EMC apparently has no clue how to keep secrets about its flash strategy.
Back in May 2012 when it acquired Israel-based XtremIO--it's pronounced "Extreme IO," and yes, it appears that someone doesn't know how to spell very well--everybody in the industry knew all about the acquisition long before it happened.
More than a year ago, at VMWorld in August 2012, the XTremeIO folks demonstrated their prize system under embargo to journalists and analysts, indicating that it would be ready for prime time "soon." "Soon," of course, is a relative term.
Lots of time went by, and XtremIO sort of slipped out of visibility. Surely, the engineers were making sure to get EMC's first all-flash array right. On Nov. 14, when EMC, the world's largest IT storage seller, revealed that its XtremIO was finally coming out, people were hardly surprised because it had been expected for months. And months. And months.
Competitors Knew All About XtremIO
We must note something here: Not only did they already know everything about this product, but no fewer than a dozen competitors--including several Tier 1-type all-purpose IT companies--sent unsolicited comments to eWEEK ahead of time claiming that XtremIO is nothing new, that this type of storage is already alive and well in the marketplace. That, of course, will be a matter for the market to decide.
Like most of its numerous competitors, XtremIO is a scale-out, all-flash clustered storage system for storing primary data from several sources that include dedicated servers, databases and virtualized environments. With workloads becoming larger by the week, faster processing is a highly sought-after commodity. For more details on the news itself, read my colleague Pedro Hernandez's article on this in InfoStor.
Perhaps the key value-add for XtremIO, product manager C.J. Desai told eWEEK, is that it handles metadata much more efficiently than any other system of its kind. This is the chief ingredient in its "secret sauce."
New NAND Flash Architecture
"This is a fundamentally superior architecture," Desai said, "because it was designed from the ground up to leverage flash. It's extremely efficient; we use inline deduplication; no duplicate blocks get stored.
"The metadata (which is about one one-thousandth of the data load) stays in the DRAM. There is no backend re-balancing needed, there is nothing but NAND flash in the controllers, and the data is tiered intelligently."
Each building block, called an X-Brick, was architected so as to guarantee that any IO that is being written or read on the array can leverage all available resources. Very little administration is needed.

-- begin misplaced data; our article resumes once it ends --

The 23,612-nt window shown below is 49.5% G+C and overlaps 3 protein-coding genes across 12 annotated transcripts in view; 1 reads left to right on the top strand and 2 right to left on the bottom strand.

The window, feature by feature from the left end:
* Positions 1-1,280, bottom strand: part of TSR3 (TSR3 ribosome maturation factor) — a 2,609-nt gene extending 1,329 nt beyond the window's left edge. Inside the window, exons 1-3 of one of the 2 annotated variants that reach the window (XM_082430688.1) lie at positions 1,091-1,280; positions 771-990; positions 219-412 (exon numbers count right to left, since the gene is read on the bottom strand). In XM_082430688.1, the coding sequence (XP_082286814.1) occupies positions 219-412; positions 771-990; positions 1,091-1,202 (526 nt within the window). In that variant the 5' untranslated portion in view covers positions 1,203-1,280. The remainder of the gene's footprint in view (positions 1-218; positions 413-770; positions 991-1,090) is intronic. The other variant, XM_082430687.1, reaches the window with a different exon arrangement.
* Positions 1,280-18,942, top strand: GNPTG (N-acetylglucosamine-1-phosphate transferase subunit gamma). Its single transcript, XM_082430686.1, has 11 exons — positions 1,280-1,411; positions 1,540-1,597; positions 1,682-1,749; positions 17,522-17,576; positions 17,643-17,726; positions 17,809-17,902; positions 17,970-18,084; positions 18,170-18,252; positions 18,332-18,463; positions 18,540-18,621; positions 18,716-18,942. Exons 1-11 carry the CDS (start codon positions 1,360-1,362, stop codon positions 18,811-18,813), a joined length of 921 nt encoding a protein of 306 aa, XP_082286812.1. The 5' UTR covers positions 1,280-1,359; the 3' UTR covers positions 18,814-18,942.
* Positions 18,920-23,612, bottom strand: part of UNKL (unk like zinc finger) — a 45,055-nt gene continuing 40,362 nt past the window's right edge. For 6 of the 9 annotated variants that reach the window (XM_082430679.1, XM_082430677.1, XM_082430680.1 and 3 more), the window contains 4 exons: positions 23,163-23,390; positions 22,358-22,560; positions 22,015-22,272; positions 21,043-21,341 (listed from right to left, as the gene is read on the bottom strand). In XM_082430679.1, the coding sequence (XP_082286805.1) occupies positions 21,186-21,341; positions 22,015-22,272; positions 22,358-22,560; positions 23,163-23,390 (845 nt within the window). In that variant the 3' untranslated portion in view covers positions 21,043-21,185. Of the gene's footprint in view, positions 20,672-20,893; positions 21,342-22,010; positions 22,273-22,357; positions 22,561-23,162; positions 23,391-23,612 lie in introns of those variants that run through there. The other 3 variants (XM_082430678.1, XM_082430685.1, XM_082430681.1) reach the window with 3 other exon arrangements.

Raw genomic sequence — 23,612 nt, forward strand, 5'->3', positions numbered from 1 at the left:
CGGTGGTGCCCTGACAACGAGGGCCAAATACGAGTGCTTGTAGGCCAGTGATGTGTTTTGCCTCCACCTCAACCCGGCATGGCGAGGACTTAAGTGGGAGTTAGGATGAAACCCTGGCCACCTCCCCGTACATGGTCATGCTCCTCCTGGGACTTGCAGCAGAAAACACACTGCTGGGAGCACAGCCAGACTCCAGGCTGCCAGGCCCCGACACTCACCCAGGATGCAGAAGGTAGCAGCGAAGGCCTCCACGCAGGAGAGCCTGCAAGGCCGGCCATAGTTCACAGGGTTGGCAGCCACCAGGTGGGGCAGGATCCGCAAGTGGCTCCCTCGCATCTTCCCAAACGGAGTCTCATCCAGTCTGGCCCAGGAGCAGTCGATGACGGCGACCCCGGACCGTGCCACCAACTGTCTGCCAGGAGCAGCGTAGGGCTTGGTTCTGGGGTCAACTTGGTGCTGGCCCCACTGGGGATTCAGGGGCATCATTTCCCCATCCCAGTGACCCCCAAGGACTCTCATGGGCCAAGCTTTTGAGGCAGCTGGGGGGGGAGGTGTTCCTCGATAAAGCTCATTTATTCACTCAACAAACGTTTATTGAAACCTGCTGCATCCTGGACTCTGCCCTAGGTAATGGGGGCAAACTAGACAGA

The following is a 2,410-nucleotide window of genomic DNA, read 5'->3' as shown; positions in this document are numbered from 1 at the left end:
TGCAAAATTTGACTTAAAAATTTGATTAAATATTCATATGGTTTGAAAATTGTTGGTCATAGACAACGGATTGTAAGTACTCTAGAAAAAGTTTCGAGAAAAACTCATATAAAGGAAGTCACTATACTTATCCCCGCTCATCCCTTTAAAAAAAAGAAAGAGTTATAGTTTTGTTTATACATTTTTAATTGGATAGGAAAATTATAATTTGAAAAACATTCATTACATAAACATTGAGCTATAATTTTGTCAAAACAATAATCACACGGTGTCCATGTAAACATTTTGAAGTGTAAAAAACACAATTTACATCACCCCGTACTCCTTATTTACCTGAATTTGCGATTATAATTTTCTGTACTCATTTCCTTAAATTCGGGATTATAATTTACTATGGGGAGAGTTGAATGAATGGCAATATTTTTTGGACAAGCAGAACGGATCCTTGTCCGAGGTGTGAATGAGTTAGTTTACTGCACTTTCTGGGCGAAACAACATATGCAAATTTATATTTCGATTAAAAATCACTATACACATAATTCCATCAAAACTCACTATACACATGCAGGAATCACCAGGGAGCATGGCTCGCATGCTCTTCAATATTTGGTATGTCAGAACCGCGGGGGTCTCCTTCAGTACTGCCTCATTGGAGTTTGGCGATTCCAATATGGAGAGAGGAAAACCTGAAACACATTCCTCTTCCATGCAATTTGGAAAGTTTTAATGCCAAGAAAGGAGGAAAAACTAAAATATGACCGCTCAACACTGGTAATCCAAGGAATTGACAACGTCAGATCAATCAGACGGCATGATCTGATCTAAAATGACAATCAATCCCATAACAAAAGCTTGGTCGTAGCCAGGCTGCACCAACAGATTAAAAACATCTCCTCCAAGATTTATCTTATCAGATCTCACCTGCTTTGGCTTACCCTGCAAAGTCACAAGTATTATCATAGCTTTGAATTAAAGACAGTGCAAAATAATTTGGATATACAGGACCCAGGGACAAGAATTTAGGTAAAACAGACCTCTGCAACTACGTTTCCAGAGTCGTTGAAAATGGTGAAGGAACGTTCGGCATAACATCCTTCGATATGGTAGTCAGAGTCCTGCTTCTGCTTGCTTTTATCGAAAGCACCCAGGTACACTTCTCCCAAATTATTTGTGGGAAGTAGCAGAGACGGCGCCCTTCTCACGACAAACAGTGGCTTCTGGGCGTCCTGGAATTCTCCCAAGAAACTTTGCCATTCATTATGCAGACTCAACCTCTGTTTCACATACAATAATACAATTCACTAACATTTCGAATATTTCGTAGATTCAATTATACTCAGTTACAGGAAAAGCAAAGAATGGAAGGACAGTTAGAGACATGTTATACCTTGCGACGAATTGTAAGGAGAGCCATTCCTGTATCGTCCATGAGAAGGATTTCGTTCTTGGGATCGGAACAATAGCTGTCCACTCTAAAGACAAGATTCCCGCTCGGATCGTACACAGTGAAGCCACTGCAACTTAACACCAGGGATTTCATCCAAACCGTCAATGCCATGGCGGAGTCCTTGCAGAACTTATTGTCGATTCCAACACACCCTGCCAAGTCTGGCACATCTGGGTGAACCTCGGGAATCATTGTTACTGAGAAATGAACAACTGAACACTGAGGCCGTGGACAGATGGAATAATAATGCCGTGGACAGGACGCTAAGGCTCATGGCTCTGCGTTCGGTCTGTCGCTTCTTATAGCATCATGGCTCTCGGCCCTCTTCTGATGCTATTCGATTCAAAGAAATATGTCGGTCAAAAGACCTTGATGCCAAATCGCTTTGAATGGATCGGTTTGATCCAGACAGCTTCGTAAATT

X-Bricks are comprised of two controllers, each of which is outfitted with 256GB of memory, and 25 SSDs. Infiniband interconnects ensure fast data movement and linear scalability.
As one might expect, XtremIO is integrated within the EMC ecosystem to provide additional capabilities, ease of use and compatibility. A VCE Vblock Specialized System for Extreme Applications based on XtremIO all-flash arrays is optimal for VDI use cases, Desai said. It provides user computing performance at a lower cost per virtual desktop, which customers can begin ordering by the end of 2013.
Tight EMC, VMware Integrations
XtremIO array management is also integrated with VMware vSphere (VMware is also a member of the EMC family) and accelerated with VMware's VAAI storage APIs. In addition, XtremIO is supported with other EMC IP, including EMC VPLEX, EMC PowerPath and EMC Secure Remote Support (ESRS).
After spending some $425 million in the acquisition, EMC certainly expects XtremIO to be a leader in the all-flash array market, and it may well become one. IDC predicts this market to grow to $1.2 billion in revenue by 2015.
"It's already in high demand," EMC marketing exec Josh Goldstein told eWEEK, "with 10 petabytes of effective deduplicated capacity already sold through our Directed Availability program. The DA program took off faster than we had thought it would."
Other key players in this all-NAND flash storage sector include Fusion i-o, Violin Memory, Pure Storage, SolidFire, Kaminario, Nimbus and Tintri. NetApp, Dell, HP, IBM, and Oracle also have all-flash arrays. Go here for more details on XtremIO.